The second reason it’s bizarre: you may feel like you aren’t making “real” progress in the “real” story. The world just sits there, normal and content for the most part, as you chase your own personal demons from one location to the next. Sometimes the town is beset by problems that you can help solve, but it’s never apocalyptic. In fact, a decent amount of work has been done to make your average NPC have a little backstory and personality of their own, emphasizing that everybody has their own issues in this world and you’re just one of them. You can learn about these NPCs by using “Town Abilities” like Scrutinize which the Scribe possesses, unlocking hidden information about people and occasionally a helpful secret, too. Other characters can steal from locals, bully them into duels, and convince them to follow you around and join you in battles for a while. That’s cool. It’s nothing to scoff at, from a design perspective. Almost every NPC in the game has a set of attacks or support abilities that can help you in battle, with power rankings to boot. Do you really get to know them and form a relationship? No, they’re still just some random NPC. But there is something amusing about finding out that the happy old woman next to the marketplace is actually a diehard fighter who could kick your ass in a duel, or that the big scary guy hanging out at the bar is actually a wimp who you wouldn’t even want to recruit as a sidekick.

Stitched Together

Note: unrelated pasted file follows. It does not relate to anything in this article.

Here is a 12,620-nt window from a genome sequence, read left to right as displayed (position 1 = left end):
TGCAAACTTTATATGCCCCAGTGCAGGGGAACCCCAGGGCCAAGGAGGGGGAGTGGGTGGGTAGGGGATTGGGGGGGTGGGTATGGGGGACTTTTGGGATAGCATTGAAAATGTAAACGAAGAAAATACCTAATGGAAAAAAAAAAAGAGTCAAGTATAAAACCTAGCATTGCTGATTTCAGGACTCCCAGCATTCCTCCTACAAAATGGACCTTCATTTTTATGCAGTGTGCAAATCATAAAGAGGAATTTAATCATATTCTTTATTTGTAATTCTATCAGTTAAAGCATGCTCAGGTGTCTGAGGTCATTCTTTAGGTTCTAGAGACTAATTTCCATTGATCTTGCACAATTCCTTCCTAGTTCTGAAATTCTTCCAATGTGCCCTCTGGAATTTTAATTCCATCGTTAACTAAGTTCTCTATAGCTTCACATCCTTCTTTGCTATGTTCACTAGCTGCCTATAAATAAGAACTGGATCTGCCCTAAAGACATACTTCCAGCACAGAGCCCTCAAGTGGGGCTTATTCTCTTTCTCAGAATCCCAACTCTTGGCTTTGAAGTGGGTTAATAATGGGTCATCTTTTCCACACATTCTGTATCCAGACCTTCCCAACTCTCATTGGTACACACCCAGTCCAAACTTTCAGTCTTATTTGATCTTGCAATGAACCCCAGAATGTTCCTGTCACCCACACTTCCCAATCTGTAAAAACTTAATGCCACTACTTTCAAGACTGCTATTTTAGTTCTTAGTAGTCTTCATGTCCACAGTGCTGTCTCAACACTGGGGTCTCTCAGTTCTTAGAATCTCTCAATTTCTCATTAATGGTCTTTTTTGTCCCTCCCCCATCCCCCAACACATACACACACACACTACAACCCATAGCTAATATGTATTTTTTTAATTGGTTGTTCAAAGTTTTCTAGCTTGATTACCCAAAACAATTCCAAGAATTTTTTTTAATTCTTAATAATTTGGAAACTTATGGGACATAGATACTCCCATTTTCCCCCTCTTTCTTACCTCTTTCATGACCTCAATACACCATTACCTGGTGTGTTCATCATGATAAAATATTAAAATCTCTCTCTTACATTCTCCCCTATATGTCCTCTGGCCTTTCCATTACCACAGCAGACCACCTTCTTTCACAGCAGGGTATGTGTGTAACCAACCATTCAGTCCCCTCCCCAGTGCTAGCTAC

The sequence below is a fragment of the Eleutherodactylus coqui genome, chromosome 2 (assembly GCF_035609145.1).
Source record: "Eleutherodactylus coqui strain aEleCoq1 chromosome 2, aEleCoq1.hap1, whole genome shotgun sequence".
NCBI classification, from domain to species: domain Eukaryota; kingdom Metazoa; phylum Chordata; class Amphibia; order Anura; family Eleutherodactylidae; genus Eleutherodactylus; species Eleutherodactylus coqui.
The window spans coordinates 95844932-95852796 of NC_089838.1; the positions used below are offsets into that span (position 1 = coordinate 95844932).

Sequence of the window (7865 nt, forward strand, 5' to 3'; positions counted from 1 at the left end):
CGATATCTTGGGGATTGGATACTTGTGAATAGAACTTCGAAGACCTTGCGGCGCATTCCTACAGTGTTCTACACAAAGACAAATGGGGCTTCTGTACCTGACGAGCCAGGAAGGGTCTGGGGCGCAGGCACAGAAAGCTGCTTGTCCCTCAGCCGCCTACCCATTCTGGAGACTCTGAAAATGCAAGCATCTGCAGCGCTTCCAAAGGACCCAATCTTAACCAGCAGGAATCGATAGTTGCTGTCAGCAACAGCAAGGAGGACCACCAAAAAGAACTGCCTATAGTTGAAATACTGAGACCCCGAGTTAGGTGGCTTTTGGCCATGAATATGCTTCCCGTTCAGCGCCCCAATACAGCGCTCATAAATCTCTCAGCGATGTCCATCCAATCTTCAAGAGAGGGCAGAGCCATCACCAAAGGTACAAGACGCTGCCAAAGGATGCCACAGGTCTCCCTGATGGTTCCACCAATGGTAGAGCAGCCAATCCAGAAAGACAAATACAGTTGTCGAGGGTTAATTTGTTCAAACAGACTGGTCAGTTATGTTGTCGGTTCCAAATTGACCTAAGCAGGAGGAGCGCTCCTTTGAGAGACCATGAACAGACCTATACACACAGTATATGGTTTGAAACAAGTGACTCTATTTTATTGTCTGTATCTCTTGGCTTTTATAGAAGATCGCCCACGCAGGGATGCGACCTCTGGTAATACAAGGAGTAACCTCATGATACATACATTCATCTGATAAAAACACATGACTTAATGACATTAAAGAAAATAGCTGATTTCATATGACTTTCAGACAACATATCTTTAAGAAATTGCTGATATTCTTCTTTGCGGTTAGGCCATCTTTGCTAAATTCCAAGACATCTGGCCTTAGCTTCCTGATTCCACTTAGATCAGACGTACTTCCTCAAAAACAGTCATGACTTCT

One concern I had early on was how it would manage to keep all eight stories interesting the whole time. Since they progress independently from each other in “Chapters”, you are always looking at the world map and wondering where to go next. When you enter a location that’s got story chapter for one of your current members, you’ll be prompted to either start the next part of their story or continue on as if it’s just another day. If there are multiple teammates who have a chapter there, you can pick whose story to continue. If you want to go shopping and rest at the local Inn before you progress a story, you can do that. Every town also has a Tavern you can visit that lets you swap your current teammates around and control when to initiate or abandon a story. Like most people I assumed that the game was designed to be fully explored in one big playthrough, but with eight characters it’s impossible to juggle them all. There’s no point in trying. You can only have four characters in your battle screen at one time, and they only level up if they’re participating in a fight, so you’ll be pulling your hair out if you try to explore everything and keep everyone viable the whole time. Just give up and accept that you need to make multiple playthroughs of this game; you’ll thank me later, once you realize how fun it is to mix and match them. Although the stories may not be stitched together, the abilities each character brings to the table will definitely keep you working as a unit.